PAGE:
One in a series of profiles of new small businesses in Hawai‘i that have launched since the pandemic shutdown.
An international pandemic hitting just as you launch an independent business may seem like an insurmountable barrier. Noelani Yoshino is ready for the challenge.
Yoshino started planning to open her own mortgage lending practice last year, but the inspiration began about 10 years ago. “At the time I had already had four years of experience under my belt, but was young, naive and more interested in the day to day. … Fast forward to 2019 and I was older, had given birth to my son, Liam, and was a bit more concerned about the future than just what would happen tomorrow.”
She realized her dream a few months ago with the opening of Pacific Horizon Lending, a full-service mortgage broker. However, quarantine forced Yoshino to change her opening in numerous ways, including the physical office where she would be working.
“We had to invest more into equipment and systems that would allow us to work with our team and our clients. Getting new office equipment was more of a challenge with shipping and manufacturing delays,” says Yoshino. The company is working out of Yoshino’s home in Pauoa for the time being.The pandemic has also made it harder for the company’s potential customers – some of whom are furloughed or no longer employed. All that plus Hawai‘i’s already challenging housing environment means it’s a tough time to start a mortgage business. Nevertheless, Yoshino is confident in her abilities and her team.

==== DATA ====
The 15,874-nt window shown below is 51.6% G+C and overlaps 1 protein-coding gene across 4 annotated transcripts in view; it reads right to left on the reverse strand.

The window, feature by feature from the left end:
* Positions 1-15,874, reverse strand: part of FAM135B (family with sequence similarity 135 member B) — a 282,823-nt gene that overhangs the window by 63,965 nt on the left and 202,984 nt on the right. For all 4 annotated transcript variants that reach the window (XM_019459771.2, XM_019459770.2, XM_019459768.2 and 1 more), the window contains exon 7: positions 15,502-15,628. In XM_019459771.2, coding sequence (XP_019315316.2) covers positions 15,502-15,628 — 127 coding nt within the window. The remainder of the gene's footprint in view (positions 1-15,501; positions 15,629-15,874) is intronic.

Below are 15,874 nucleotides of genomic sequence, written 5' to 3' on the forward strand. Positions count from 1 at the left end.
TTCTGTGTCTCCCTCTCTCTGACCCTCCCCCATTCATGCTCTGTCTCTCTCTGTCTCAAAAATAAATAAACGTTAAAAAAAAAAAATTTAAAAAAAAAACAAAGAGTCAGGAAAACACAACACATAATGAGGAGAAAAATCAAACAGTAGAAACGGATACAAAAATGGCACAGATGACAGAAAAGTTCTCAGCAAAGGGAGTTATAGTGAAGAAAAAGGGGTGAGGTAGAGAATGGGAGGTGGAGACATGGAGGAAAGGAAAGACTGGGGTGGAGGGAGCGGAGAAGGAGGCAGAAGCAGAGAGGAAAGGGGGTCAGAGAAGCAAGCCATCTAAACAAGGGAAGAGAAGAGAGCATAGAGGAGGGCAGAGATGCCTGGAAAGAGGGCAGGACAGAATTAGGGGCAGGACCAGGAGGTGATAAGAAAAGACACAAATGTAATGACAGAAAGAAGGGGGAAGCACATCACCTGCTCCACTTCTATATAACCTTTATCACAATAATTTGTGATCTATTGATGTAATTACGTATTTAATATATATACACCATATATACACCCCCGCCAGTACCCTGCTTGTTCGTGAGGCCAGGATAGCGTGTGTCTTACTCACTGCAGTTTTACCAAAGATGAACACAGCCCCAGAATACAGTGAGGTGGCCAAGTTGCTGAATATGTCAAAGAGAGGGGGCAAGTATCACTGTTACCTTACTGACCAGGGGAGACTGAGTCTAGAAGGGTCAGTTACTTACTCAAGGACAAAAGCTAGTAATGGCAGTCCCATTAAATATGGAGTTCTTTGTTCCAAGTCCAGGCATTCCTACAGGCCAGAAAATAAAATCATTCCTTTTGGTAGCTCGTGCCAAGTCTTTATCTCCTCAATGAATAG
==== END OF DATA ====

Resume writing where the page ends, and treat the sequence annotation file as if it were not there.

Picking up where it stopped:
“I felt I could relate to most of my clients because I’ve lived here my whole life and can understand the challenges where the cost of living is very high. With the knowledge gained over the last 14 years, I hope I can provide guidance and opportunities for clients to navigate the sometimes confusing and complex mortgage environment.”
In fact, even before the pandemic began, Yoshino wanted to test herself.
“I was looking to grow as a person and felt the only way to do that was to challenge myself … which to me meant doing things that don’t necessarily already have a road map of what to do and how to be successful,” says Yoshino. She adds that, “when things get rough, that’s when you learn how to be most resourceful.”
For entrepreneurs that may be hesitating to get started, Yoshino suggests: “Stay true to your heart and don’t be afraid to jump into the driver’s seat of your own life. Don’t sweat the small stuff because every new day is an opportunity and it is you who will determine how big that opportunity can be.”
If you know a local business that’s opened up during the pandemic or since, email us at firstname.lastname@example.org.